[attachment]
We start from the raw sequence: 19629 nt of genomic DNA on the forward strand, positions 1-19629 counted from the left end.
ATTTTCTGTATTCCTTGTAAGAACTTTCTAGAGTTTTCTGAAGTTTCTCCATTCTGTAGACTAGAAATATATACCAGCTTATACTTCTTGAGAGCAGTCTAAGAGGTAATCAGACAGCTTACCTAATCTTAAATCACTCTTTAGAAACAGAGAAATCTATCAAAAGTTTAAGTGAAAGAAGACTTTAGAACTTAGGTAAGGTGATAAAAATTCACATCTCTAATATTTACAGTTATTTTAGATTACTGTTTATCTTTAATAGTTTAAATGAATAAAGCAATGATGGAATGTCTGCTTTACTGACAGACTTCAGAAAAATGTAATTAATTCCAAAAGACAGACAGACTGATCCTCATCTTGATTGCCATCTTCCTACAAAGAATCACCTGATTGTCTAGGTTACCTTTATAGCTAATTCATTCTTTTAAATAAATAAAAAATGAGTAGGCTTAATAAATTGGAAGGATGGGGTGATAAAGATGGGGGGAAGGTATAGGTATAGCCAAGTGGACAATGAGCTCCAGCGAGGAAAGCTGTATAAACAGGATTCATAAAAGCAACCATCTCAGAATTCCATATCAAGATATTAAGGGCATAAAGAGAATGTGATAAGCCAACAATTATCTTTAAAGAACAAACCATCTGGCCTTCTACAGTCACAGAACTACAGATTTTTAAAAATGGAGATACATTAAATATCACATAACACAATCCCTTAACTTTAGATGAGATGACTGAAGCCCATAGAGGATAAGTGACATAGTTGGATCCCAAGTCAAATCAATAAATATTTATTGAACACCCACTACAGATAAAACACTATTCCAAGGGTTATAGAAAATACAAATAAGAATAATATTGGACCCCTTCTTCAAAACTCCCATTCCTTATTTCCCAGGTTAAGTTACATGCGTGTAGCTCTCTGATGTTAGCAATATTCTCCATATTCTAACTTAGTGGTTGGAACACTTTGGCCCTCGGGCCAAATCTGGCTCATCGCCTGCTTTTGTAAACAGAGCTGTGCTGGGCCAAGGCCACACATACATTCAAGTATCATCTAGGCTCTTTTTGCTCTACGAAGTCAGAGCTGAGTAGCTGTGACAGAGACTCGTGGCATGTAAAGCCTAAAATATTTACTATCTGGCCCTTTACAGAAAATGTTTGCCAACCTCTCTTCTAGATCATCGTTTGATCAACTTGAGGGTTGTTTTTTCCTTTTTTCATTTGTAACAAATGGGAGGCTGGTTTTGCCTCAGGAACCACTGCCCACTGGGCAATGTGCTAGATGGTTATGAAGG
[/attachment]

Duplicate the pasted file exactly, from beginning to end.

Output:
We start from the raw sequence: 19629 nt of genomic DNA on the forward strand, positions 1-19629 counted from the left end.
ATTTTCTGTATTCCTTGTAAGAACTTTCTAGAGTTTTCTGAAGTTTCTCCATTCTGTAGACTAGAAATATATACCAGCTTATACTTCTTGAGAGCAGTCTAAGAGGTAATCAGACAGCTTACCTAATCTTAAATCACTCTTTAGAAACAGAGAAATCTATCAAAAGTTTAAGTGAAAGAAGACTTTAGAACTTAGGTAAGGTGATAAAAATTCACATCTCTAATATTTACAGTTATTTTAGATTACTGTTTATCTTTAATAGTTTAAATGAATAAAGCAATGATGGAATGTCTGCTTTACTGACAGACTTCAGAAAAATGTAATTAATTCCAAAAGACAGACAGACTGATCCTCATCTTGATTGCCATCTTCCTACAAAGAATCACCTGATTGTCTAGGTTACCTTTATAGCTAATTCATTCTTTTAAATAAATAAAAAATGAGTAGGCTTAATAAATTGGAAGGATGGGGTGATAAAGATGGGGGGAAGGTATAGGTATAGCCAAGTGGACAATGAGCTCCAGCGAGGAAAGCTGTATAAACAGGATTCATAAAAGCAACCATCTCAGAATTCCATATCAAGATATTAAGGGCATAAAGAGAATGTGATAAGCCAACAATTATCTTTAAAGAACAAACCATCTGGCCTTCTACAGTCACAGAACTACAGATTTTTAAAAATGGAGATACATTAAATATCACATAACACAATCCCTTAACTTTAGATGAGATGACTGAAGCCCATAGAGGATAAGTGACATAGTTGGATCCCAAGTCAAATCAATAAATATTTATTGAACACCCACTACAGATAAAACACTATTCCAAGGGTTATAGAAAATACAAATAAGAATAATATTGGACCCCTTCTTCAAAACTCCCATTCCTTATTTCCCAGGTTAAGTTACATGCGTGTAGCTCTCTGATGTTAGCAATATTCTCCATATTCTAACTTAGTGGTTGGAACACTTTGGCCCTCGGGCCAAATCTGGCTCATCGCCTGCTTTTGTAAACAGAGCTGTGCTGGGCCAAGGCCACACATACATTCAAGTATCATCTAGGCTCTTTTTGCTCTACGAAGTCAGAGCTGAGTAGCTGTGACAGAGACTCGTGGCATGTAAAGCCTAAAATATTTACTATCTGGCCCTTTACAGAAAATGTTTGCCAACCTCTCTTCTAGATCATCGTTTGATCAACTTGAGGGTTGTTTTTTCCTTTTTTCATTTGTAACAAATGGGAGGCTGGTTTTGCCTCAGGAACCACTGCCCACTGGGCAATGTGCTAGATGGTTATGAAGG